A popular street food in Europe, traditional doner kebab is made by marinating cubes of meat overnight before slowly roasting them on a vertical skewer spit. Doner kebab's calories vary depending on the type of meat used — shrimp and chicken are great low-calorie, high-protein options.
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Doner kebab's calories depend on the type of meat used to make the kebab. Chicken seekh kebab calories will be about 79 calories per 100-gram serving, while a lamb kebab will have 223 calories per 100 grams.
What is a Doner Kebab?
The authors of a May 2015 study published in the Italian Journal of Food Safety explain that while doner kebabs are famous throughout Europe, their roots can be traced back to Turkey. A traditional Turkish dish, doner kebabs are commonly consumed on a regular basis, and have influenced the gyros of Greece and the shawarmas of Lebanon.
Read more: 28 Day Mediterranean Diet Plan
Kebabs are marinated with spices — sometimes yogurt is used to tenderize the meat — and slowly cooked on a rotating vertical spit, over a period of time. Lamb, fish, beef and chicken are meats that are commonly used to make doner kebabs; however, vegetarian versions that use mushrooms are also available.
Baked or grilled and served on skewers, kebabs make for a filling, high-protein meal. They can also be served alongside bulgur, a popular Middle Eastern whole grain that's rich in minerals and low in fat and calories.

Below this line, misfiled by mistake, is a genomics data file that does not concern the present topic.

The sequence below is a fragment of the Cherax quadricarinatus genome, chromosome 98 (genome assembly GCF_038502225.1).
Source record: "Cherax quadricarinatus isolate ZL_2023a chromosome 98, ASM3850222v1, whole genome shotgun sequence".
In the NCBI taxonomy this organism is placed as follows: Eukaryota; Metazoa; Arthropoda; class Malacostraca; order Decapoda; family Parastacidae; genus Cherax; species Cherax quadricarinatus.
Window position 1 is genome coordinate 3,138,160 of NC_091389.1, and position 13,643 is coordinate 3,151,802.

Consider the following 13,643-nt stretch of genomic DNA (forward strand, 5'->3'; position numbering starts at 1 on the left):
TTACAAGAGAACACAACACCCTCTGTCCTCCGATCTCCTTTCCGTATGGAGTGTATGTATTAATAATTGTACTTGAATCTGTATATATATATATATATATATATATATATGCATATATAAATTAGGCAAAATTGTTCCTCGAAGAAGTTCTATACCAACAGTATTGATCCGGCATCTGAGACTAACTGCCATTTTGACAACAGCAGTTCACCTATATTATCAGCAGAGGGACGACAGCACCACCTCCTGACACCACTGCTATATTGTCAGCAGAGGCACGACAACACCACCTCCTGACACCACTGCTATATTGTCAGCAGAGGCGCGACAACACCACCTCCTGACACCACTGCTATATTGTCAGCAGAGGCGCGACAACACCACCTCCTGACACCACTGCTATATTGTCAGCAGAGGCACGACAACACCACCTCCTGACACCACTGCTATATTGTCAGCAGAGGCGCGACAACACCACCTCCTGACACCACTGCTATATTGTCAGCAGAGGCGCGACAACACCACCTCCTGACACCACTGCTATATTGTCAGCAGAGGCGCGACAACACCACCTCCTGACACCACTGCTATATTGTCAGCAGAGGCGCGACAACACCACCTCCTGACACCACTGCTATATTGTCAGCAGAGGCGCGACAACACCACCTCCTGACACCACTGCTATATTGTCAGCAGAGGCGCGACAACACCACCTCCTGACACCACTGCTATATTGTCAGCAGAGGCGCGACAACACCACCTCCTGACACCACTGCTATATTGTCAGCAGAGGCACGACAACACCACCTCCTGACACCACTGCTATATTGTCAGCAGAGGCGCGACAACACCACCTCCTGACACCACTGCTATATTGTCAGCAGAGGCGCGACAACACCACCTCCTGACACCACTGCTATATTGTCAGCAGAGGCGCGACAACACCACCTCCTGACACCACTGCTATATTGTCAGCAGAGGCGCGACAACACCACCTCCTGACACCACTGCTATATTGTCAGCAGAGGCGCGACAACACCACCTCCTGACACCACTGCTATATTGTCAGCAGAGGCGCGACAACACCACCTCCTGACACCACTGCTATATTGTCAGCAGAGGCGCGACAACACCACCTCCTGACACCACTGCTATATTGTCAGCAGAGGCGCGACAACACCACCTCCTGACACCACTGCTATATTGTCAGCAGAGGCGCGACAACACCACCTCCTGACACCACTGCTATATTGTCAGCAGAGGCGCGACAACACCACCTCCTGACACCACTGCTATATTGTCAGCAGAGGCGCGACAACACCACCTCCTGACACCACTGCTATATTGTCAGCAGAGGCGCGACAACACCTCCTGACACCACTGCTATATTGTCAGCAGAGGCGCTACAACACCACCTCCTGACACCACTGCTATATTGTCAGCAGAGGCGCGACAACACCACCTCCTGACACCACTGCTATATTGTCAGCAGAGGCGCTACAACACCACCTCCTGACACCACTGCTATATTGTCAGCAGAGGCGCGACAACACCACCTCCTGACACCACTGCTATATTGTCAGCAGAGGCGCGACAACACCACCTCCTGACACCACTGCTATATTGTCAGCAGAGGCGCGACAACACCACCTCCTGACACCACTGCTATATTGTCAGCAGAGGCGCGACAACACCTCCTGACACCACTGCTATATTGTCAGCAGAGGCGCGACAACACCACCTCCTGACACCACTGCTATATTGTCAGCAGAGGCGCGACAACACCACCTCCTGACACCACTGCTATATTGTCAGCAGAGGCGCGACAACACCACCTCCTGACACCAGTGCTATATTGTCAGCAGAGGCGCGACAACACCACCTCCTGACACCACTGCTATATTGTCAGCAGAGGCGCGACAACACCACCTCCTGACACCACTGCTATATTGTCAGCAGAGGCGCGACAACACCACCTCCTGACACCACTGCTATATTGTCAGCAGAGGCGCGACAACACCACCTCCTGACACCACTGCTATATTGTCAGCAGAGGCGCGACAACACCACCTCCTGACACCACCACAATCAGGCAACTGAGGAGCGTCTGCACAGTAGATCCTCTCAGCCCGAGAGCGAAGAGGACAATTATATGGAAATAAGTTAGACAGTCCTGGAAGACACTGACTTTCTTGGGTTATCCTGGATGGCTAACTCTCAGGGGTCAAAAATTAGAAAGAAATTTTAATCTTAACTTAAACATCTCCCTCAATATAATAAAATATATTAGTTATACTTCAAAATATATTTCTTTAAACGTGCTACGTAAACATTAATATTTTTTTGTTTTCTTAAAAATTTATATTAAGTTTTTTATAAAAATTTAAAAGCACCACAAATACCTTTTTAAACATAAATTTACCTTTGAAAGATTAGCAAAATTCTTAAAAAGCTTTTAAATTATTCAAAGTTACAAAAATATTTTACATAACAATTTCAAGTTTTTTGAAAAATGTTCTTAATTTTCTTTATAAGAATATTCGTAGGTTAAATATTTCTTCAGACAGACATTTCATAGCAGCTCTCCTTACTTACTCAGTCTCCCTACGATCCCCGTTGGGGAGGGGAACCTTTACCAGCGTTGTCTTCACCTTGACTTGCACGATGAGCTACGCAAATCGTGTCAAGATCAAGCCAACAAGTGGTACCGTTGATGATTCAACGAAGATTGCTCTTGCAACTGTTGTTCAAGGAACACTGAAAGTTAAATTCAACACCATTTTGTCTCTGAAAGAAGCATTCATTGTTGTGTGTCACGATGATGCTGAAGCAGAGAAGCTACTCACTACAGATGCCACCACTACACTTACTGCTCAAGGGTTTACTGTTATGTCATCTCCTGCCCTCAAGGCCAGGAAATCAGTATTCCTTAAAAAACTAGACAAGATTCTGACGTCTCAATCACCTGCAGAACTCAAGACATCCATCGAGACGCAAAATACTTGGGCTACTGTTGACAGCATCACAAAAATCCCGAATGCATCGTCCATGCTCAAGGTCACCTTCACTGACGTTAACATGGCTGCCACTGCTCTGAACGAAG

Doner Kebab Calories
According to the USDA, a 100-gram serving of Target's chicken kebabs contains 79 calories and 14.57 grams of protein. The calories in homemade chicken kebab will differ depending on the part of chicken being used. Chicken kebabs are low in fiber, fat and carbohydrates, with a 100-gram serving having just 0.99 grams of fat, 0.7 grams of fiber and 1.99 grams of carbs.
Chicken kebabs also contain minerals like iron and sodium. A diet rich in iron means more hemoglobin and myoglobin, two important proteins, are available to muscle and red blood cells. Sodium is an electrolyte, is an essential mineral required for proper transmission of nerve impulses and contraction of muscle cells.
Kebabs are a great source of trace vitamins like vitamin C and vitamin A. A fat-soluble vitamin, vitamin A is required by the body in order to maintain a robust immune system, proper eyesight and bone growth.
The doner kebab calories in a lamb kebab total 223 per 100-gram serving. Lamb kebabs are higher in fat, contributing 14 percent of the recommended daily dose of fat and 36 percent of the recommended daily dose of cholesterol. Compared to chicken kebabs, lamb kebabs offer more protein — a 100-gram serving has 33.7 grams, or 67 percent of the daily dose, which is more than double the amount of protein in a chicken kebab.
In addition, lamb kebabs are a good source of zinc, a mineral required by the body for blood clotting and the synthesis of proteins. It is also high in vitamin B12, contributing over 114 percent of the recommended daily dose of this vitamin essential in making red blood cells and ensuring the proper working of the body's nervous system.